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Gene Therapy

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NEWS
March 16, 2011 | By Melissa Healy, Los Angeles Times
A small-scale gene therapy trial conducted at seven U.S. medical centers has found that a single infusion of a specialized gene, piggybacked onto a virus and fed directly into the brain, can safely lessen the severity of symptoms and improve response to medication in patients with advanced Parkinson's page NIH" href="http://www.ncbi.nlm.nih.gov/pubmedhealth/PMH0001762/" target="_blank"> Parkinson's disease . The clinical trial --...
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SCIENCE
April 23, 2014 | By Monte Morin
A procedure that uses a series of electric jolts to inject lab-designed DNA molecules into cells of the inner ear may help to regrow auditory nerves in people with profound hearing loss, according to researchers. In a paper published Wednesday in Science Translational Medicine , Australian researchers said they used tiny electrodes and gene therapy to regenerate nerve cells in chemically deafened guinea pigs. The procedure, they said, may one day improve the functioning of human cochlear implants -- electronic devices that provide hearing sensations to the deaf.
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OPINION
December 12, 1999
Re using biotech to plump up hogs (Dec. 8): To heck with farm animals! They need to find a way of reversing that technique. What we really need is gene therapy to slim down fat humans. ALICE L. RAMIREZ Los Angeles
SCIENCE
July 11, 2013 | By Melissa Pandika
Italian researchers have used a defanged version of HIV to replace faulty genes - and eliminate devastating symptoms - in children suffering two rare and fatal genetic diseases. Improved gene therapy techniques prevented the onset of metachromatic leukodystrophy in three young children and halted the progression of Wiskott-Aldrich syndrome in three others. The advance represents a major stride for a field that has struggled to translate experimental successes in lab animals into safe and effective treatments for people, experts said.
NEWS
October 24, 2012 | By Karen Kaplan, Los Angeles Times
Scientists have demonstrated a new type of gene therapy that would - in principle - allow mothers to avoid saddling their children with rare diseases that could result in heart problems, dementia, diabetes, deafness and other significant health issues. The disorders in question are all due to mutations in one of the 37 genes in our mitochondrial DNA. “Mitochondria are structures within cells that convert the energy from food into a form that cells can use,” according to this explainer from the NIH's National Library of Medicine.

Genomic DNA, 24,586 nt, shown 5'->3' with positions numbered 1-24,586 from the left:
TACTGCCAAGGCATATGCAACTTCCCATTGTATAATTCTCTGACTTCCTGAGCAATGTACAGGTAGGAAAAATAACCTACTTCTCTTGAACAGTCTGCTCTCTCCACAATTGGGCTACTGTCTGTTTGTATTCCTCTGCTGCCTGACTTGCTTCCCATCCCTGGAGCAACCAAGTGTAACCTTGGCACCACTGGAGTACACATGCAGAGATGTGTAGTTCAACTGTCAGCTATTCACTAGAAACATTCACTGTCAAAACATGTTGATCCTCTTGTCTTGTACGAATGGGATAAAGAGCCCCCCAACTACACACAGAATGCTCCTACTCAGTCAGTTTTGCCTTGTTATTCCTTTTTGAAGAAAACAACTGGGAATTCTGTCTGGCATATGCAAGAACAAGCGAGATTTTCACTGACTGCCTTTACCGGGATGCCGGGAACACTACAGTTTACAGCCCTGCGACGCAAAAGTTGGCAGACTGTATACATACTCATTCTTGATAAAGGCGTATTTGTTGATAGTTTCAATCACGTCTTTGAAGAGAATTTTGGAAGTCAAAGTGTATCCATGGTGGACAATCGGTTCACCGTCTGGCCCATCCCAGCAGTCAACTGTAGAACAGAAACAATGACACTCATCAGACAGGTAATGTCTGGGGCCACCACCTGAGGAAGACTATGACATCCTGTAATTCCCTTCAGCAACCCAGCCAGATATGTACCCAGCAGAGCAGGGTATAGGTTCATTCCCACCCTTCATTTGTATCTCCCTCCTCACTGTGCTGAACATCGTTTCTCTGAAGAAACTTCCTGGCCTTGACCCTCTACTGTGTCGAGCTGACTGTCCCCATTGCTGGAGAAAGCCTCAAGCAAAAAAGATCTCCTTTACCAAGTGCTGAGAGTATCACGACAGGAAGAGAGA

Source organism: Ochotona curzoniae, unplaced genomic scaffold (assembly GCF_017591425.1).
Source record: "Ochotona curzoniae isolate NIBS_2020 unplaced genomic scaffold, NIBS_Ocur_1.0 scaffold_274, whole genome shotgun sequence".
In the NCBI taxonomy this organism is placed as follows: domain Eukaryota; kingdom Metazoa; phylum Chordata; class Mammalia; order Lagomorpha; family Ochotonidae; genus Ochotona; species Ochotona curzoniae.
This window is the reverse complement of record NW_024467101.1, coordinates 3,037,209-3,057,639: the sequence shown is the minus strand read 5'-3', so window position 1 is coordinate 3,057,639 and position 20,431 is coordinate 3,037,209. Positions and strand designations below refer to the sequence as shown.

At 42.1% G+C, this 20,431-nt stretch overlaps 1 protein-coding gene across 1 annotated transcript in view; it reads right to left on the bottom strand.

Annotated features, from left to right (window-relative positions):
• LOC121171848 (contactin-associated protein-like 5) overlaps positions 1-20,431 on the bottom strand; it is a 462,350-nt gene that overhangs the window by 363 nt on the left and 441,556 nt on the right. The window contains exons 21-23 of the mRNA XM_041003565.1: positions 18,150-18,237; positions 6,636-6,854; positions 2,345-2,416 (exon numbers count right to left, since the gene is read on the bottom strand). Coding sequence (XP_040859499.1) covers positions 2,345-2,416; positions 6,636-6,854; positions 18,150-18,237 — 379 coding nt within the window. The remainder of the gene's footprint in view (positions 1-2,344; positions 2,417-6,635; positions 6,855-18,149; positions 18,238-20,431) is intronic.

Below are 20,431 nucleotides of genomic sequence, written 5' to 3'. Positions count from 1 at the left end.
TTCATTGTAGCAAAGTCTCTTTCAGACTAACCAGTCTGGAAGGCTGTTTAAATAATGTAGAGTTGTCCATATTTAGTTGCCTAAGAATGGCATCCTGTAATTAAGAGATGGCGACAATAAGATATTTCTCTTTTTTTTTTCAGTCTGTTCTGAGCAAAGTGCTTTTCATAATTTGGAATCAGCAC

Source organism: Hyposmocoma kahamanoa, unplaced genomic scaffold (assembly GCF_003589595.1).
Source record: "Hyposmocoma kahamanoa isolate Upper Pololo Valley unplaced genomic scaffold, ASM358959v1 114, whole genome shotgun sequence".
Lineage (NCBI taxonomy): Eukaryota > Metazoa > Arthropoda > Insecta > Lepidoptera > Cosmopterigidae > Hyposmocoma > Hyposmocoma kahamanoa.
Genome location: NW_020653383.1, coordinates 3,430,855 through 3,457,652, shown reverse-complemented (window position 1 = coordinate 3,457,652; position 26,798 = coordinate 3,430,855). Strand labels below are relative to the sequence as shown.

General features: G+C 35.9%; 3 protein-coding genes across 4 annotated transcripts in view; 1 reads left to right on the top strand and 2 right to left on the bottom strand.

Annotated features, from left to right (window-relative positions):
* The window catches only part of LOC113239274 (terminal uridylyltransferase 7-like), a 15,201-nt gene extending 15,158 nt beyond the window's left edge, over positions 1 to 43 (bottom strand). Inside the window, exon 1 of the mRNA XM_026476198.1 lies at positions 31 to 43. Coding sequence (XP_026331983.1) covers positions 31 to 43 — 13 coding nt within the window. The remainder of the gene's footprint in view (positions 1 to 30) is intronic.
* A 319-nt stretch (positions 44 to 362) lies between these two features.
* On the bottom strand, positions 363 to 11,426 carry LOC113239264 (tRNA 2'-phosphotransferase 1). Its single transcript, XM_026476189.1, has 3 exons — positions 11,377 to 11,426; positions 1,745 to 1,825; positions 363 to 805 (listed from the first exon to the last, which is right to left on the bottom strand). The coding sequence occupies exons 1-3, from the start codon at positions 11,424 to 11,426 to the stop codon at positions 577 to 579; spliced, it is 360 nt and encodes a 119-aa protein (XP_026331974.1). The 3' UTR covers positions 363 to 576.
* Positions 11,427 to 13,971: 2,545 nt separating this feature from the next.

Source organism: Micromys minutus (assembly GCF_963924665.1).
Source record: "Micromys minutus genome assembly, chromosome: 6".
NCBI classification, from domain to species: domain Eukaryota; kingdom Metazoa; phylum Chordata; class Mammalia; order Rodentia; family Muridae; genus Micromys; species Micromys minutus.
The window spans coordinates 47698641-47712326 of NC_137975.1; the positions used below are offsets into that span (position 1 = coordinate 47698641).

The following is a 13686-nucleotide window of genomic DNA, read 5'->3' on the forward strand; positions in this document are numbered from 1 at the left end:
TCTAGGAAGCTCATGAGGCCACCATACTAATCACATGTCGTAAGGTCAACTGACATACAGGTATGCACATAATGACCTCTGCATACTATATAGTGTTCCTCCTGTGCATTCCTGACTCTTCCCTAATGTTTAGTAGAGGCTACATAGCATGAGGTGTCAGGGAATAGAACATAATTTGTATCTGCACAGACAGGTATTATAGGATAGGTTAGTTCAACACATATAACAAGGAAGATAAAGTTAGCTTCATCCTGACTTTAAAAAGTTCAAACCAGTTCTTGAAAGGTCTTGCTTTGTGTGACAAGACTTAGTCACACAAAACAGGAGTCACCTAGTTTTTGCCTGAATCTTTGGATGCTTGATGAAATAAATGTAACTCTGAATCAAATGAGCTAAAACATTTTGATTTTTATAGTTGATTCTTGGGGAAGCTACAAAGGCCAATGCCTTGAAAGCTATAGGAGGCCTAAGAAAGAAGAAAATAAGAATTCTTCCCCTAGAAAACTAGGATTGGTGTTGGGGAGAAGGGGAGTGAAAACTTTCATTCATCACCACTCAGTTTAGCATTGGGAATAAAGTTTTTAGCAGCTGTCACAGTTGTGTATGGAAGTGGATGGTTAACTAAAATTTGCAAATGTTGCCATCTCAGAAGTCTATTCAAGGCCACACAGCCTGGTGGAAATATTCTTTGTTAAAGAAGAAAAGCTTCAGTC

SCIENCE
April 23, 2014 | By Monte Morin
A procedure that uses a series of electric jolts to inject lab-designed DNA molecules into cells of the inner ear may help to regrow auditory nerves in people with profound hearing loss, according to researchers. In a paper published Wednesday in Science Translational Medicine , Australian researchers said they used tiny electrodes and gene therapy to regenerate nerve cells in chemically deafened guinea pigs. The procedure, they said, may one day improve the functioning of human cochlear implants -- electronic devices that provide hearing sensations to the deaf.
NEWS
December 3, 2010 | By Shari Roan, Los Angeles Times
Disease-modifying treatments for Alzheimer's disease have proved elusive. However, a study in mice published this week suggests that a treatment strategy relying on gene therapy may be worth pursuing. Researchers at the Gladstone Institute of Neurological Disease in San Francisco found that mice and humans with Alzheimer's disease have unusually low levels of an enzyme called EphB2 in the parts of the brain that control memory. EphB2 plays an important role in fostering communication between brain cells.
NEWS
June 29, 2012 | By Jon Bardin, Los Angeles Times / For the Booster Shots blog
Can't kick cigarettes? A vaccine may one day help by preventing nicotine from reaching its target in the brain, according to research published this week. Most smoking therapies do a poor job of stopping the habit - 70% to 80% of smokers who use an approved drug therapy to quit relapse. Scientists say this is because the targets of existing therapies are imperfect, only slightly weakening nicotine's ability to find its target in the brain. So some scientists have been trying a different approach - creation of a vaccine.
SCIENCE
November 6, 2009 | Thomas H. Maugh II
In the third gene-therapy success of recent weeks, French researchers have arrested the progression of the rare and fatal degenerative disorder adrenoleukodystrophy, which was at the heart of the popular movie "Lorenzo's Oil." The disease has stabilized in two boys who were 7 years old when the therapy was performed two years ago, the team reported today in the journal Science. "This is a disease that never, ever stabilizes" on its own, said Dr. Katherine High of the Children's Hospital of Philadelphia, who was not involved in the research.
OPINION
September 29, 1985
The approval of federal guidelines for gene-transplant experiments on humans is an important step in realizing the potential of genetic research. Under the guidelines, researchers who receive federal funds must submit a detailed proposal for each genetic therapy that they want to undertake, and must receive approval from a local committee and from the Recombinant DNA Advisory Committee of the National Institutes of Health in Washington.